Hybrid Printed Electronic Systems


Whiting, G. L.; Schwartz, D. E.; Ng, T.; Krivacic, B.; Tuganov, A. V.; Veres, J. Hybrid Printed Electronic Systems. Spring 2014 Meeting of the Materials Research Society.; San Francisco, CA USA. Date of Talk: 4/21/2013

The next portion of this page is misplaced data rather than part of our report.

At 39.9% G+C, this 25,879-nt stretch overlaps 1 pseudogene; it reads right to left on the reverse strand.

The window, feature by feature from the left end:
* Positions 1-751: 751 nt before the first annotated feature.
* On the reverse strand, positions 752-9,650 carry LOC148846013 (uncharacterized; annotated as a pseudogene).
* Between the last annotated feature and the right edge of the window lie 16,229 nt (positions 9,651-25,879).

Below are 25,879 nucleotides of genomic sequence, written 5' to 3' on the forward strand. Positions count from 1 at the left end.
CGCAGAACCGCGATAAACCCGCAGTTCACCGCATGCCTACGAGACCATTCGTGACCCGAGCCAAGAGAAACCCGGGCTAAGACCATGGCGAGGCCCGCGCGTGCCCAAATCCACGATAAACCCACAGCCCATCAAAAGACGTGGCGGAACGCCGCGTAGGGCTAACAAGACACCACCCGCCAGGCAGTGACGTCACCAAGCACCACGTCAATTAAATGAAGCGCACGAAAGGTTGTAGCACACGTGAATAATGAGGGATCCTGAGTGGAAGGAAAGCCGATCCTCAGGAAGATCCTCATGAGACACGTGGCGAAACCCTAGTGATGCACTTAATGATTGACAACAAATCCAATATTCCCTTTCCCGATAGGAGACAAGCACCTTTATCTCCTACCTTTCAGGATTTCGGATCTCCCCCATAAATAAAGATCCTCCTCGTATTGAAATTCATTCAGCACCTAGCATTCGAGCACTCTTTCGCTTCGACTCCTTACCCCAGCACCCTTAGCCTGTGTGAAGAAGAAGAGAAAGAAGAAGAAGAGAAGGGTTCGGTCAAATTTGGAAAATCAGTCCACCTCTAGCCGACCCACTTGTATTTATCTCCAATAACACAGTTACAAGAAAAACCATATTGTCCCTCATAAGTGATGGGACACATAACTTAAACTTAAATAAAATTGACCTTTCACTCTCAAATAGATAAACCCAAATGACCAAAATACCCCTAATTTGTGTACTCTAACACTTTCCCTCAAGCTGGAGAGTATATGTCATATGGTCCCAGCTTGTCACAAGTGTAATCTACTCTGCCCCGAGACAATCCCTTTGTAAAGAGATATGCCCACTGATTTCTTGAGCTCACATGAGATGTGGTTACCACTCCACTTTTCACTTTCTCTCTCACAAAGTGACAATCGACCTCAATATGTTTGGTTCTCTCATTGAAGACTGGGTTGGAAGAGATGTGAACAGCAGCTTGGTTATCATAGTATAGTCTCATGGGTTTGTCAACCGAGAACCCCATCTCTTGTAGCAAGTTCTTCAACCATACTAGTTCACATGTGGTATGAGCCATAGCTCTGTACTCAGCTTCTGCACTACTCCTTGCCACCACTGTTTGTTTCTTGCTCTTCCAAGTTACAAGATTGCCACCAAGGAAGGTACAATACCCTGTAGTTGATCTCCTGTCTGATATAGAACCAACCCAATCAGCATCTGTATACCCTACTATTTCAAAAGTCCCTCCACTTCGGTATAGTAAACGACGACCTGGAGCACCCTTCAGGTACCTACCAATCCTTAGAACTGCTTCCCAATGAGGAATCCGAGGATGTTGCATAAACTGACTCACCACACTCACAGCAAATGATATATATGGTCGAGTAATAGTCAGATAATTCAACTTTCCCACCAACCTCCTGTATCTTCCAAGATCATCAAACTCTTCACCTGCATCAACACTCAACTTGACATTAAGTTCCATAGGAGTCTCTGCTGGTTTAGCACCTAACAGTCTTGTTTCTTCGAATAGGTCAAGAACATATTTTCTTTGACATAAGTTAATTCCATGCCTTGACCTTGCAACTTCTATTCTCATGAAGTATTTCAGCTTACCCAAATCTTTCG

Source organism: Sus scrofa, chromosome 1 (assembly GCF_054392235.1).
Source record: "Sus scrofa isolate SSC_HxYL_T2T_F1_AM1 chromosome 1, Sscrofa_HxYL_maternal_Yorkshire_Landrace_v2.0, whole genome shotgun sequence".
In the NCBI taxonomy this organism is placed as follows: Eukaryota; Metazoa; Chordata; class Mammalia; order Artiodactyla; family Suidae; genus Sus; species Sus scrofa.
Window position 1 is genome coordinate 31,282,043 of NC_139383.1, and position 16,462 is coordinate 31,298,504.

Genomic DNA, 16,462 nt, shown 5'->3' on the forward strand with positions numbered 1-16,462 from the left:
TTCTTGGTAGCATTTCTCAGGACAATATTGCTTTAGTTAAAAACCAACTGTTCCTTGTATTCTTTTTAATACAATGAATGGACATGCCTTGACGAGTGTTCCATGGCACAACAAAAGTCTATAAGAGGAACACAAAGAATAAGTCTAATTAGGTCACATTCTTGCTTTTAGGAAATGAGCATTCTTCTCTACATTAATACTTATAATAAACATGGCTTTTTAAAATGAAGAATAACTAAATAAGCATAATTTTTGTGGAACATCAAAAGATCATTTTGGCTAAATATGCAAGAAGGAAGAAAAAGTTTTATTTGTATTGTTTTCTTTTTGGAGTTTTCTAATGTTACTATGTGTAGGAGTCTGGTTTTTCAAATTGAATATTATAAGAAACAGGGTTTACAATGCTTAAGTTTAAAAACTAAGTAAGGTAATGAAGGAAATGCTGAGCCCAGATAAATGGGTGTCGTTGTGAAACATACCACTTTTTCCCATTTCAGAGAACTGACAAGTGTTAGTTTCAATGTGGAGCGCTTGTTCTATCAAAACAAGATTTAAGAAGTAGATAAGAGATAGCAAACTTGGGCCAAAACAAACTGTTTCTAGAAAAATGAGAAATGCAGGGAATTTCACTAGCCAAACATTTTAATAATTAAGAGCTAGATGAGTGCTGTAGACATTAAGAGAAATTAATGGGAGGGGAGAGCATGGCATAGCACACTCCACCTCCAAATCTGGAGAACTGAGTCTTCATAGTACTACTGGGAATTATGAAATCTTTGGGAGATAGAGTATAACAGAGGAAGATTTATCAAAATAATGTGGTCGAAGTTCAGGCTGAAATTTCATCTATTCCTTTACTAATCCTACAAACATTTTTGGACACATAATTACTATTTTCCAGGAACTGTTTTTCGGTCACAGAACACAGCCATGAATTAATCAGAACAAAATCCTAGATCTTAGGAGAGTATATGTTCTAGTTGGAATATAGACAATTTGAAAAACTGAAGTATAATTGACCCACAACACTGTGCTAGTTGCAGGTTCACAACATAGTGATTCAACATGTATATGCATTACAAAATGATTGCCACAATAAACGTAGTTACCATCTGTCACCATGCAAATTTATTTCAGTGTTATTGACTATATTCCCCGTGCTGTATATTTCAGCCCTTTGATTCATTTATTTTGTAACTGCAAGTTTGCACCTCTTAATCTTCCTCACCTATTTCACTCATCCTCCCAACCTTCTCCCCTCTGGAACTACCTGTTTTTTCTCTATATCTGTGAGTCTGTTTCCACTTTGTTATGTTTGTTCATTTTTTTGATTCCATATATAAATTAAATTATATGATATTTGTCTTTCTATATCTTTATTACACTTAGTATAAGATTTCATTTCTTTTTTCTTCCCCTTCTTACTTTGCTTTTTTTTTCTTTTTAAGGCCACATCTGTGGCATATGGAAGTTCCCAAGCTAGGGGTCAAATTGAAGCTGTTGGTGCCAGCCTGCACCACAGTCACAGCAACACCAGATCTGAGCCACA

Printed, flexible sensor systems are promising for smart labels and wearable electronics. In certain high performance applications complex computational functionalities are desirable, such as signal processing and high speed wireless communication, which are readily available in conventional silicon devices. In order to combine the benefits of flexible, distributed sensors and the high performance of silicon electronics we have developed a hybrid fabrication platform that allows for organic/printed electronics alongside pre-formed microelectronic devices using digital fabrication. This approach allows for high performance sense-and-transmit systems to be developed incorporating organic devices with little change in mechanical flexibility due to the use of small, low profile integrated circuits. This report describes a hybrid sensing platform which reads in data from multiple printed sensors based either on organic or nanoparticle semiconductors (resistive light and heat sensors in this case), processes that information at high resolution and transmits it wirelessly to a separate reading device. Starting with a flexible PEN substrate, printed components are used for sensing, multiplexing, interconnection, the antenna and ancillary passive elements, with low-profile microelectronic devices used for analogue-to-digital conversion, processing and wireless transmission. As the microelectronic components are driven at a potential less than 5 V it is desirable for all other elements to operate at the same voltage. For example, for multiplexing of multiple sensor signals, we have developed complementary printed field-effect transistors based on organic semiconductors using a high-k composite dielectric. These devices can be operated at low-voltage (complementary inverters show gain > 1 at a 2 V input). Other relevant issues that will be discussed include impedance matching between the sensors and circuits, robust printed interconnection of the chips, interface electronics between printed and discrete components, and power constraints.

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